The nation's employers threw open their doors and stepped up hiring last month, the government reported yesterday, providing a bright spot for an economy that has looked wobbly in the face of a housing slump and drop-off in business equipment spending.
Businesses added a better-than-expected 180,000 workers to their payrolls in March, the Labor Department said, up from upwardly revised gains of 113,000 in February and 162,000 in January. Economists had forecast employers to add about 135,000 in March.
The stronger job market caused the unemployment rate to fall a notch to 4.4 percent, down from February's 4.5 percent, matching October's five-year low. And hourly wages rose an average 0.3 percent, putting year-over-year gains at 4 percent.
"It was a great report," said Stuart Hoffman, chief economist at PNC Financial Services Group, Downtown.
"You have more people working at higher wages. That makes you believe consumer spending is going to hold up pretty well," adding buoyancy to the overall economy.
Mr. Hoffman and other economists said the report reinforced their belief that the Federal Reserve would continue to leave interest rates alone, a stance the central bank has maintained since August.
The labor market report "serves as a counterweight to the recent bleak reports on business capital equipment spending," said Nigel Gault, chief U.S. economist for Global Insight in Massachusetts.
"If businesses were pulling back on both capital spending and hiring, then recession scenarios would gain credibility," he said. "But businesses are still hiring, the unemployment rate has fallen again and earnings growth remains solid."
Job gains in March were widespread, including a turnaround in construction, which added 56,000 positions after shedding 61,000 jobs in February, a loss attributed to unusually bad weather.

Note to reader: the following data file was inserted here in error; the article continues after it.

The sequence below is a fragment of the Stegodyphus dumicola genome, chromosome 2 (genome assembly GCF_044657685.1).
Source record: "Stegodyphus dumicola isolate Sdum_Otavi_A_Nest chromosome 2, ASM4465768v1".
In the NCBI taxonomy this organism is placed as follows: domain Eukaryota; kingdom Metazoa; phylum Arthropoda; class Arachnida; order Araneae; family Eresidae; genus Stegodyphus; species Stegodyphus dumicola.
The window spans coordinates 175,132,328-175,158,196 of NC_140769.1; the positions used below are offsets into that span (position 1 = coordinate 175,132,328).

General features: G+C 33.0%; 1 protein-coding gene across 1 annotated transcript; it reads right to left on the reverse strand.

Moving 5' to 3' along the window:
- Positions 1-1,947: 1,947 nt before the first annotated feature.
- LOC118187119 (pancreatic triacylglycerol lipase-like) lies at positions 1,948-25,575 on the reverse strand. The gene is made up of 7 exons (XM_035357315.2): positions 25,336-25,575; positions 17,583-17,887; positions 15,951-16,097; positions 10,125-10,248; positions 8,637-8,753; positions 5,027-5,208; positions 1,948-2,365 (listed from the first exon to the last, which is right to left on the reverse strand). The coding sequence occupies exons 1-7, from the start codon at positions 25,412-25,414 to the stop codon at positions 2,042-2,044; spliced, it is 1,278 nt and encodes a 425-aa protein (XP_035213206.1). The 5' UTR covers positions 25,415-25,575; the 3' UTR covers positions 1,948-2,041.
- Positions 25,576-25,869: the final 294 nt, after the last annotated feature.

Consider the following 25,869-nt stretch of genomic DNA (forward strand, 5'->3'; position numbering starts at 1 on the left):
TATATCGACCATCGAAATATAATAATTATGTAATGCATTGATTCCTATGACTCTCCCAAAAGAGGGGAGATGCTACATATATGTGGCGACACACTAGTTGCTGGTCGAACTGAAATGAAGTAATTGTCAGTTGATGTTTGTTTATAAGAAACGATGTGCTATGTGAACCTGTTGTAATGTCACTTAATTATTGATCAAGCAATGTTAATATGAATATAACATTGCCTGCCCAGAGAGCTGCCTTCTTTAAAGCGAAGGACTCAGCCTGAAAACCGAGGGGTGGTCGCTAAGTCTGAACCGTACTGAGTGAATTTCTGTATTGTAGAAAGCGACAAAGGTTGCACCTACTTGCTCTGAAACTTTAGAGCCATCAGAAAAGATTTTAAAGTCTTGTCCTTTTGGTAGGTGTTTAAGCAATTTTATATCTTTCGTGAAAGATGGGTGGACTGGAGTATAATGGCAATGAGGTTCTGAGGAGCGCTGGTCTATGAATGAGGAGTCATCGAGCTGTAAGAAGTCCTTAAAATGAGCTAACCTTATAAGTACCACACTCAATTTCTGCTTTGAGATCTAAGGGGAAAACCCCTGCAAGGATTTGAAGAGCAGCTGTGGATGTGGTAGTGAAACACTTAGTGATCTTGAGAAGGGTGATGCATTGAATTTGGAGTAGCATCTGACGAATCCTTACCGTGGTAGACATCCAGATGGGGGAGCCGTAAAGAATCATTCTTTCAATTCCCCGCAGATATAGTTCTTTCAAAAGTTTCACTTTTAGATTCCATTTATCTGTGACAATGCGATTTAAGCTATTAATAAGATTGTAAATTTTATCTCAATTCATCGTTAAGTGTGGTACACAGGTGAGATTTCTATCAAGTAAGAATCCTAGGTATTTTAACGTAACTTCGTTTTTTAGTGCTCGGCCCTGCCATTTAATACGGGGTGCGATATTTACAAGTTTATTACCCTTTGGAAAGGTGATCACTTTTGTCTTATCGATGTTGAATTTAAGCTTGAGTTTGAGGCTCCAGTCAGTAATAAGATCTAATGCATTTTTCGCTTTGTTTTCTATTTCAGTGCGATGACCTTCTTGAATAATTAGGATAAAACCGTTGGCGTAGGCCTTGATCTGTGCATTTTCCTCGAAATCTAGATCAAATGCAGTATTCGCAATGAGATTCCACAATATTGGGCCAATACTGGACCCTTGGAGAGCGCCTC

One notable exception last month was manufacturing, which gave up another 16,000 jobs, the ninth straight month of losses.
Over the last seven years, manufacturing has eliminated some 3.2 million jobs, solemn news for less educated workers who traditionally have looked to the industry for the best opportunity for good pay.
"For high school graduates without specialized skills or training, jobs offering good pay and benefits remain tough to find," said Peter Morici, economist and business professor at the University of Maryland.
One industry observer saw a significant downside to yesterday's jobs report, saying it signals possible labor shortages that could rock the economy.
A strong labor market "can be great for workers since it means increased wages, better perks and even the possibility of lucrative signing bonuses," said John Challenger, chief executive at the Chicago-based outplacement firm Challenger, Gray & Christmas. "However, labor shortages can be damaging to the economy, increasing inflationary pressures and forcing companies to postpone expansion plans due to the inability to staff new operations."
The current labor picture, "underscores the significant potential for a rapid economic slowdown in the coming months," Mr. Challenger said.
When figures on the gross domestic product for the first quarter are tallied, many economists are expecting a 2 percent gain, down from 2.5 percent in the fourth quarter. Global Insight is projecting a much weaker 1.3 percent gain in GDP, the broadest measure of the size and output of the nation's economy.
Fed Chairman Benjamin Bernanke has said he believes strong consumer spending, supported by gains in jobs and wages, will keep the economy from slipping into a recession this year.
The stock market was closed yesterday for Good Friday. PNC's Mr. Hoffman expects the market will get a lift from the jobs report when it reopens Monday.
Patricia Sabatini can be reached at firstname.lastname@example.org or 412-263-3066.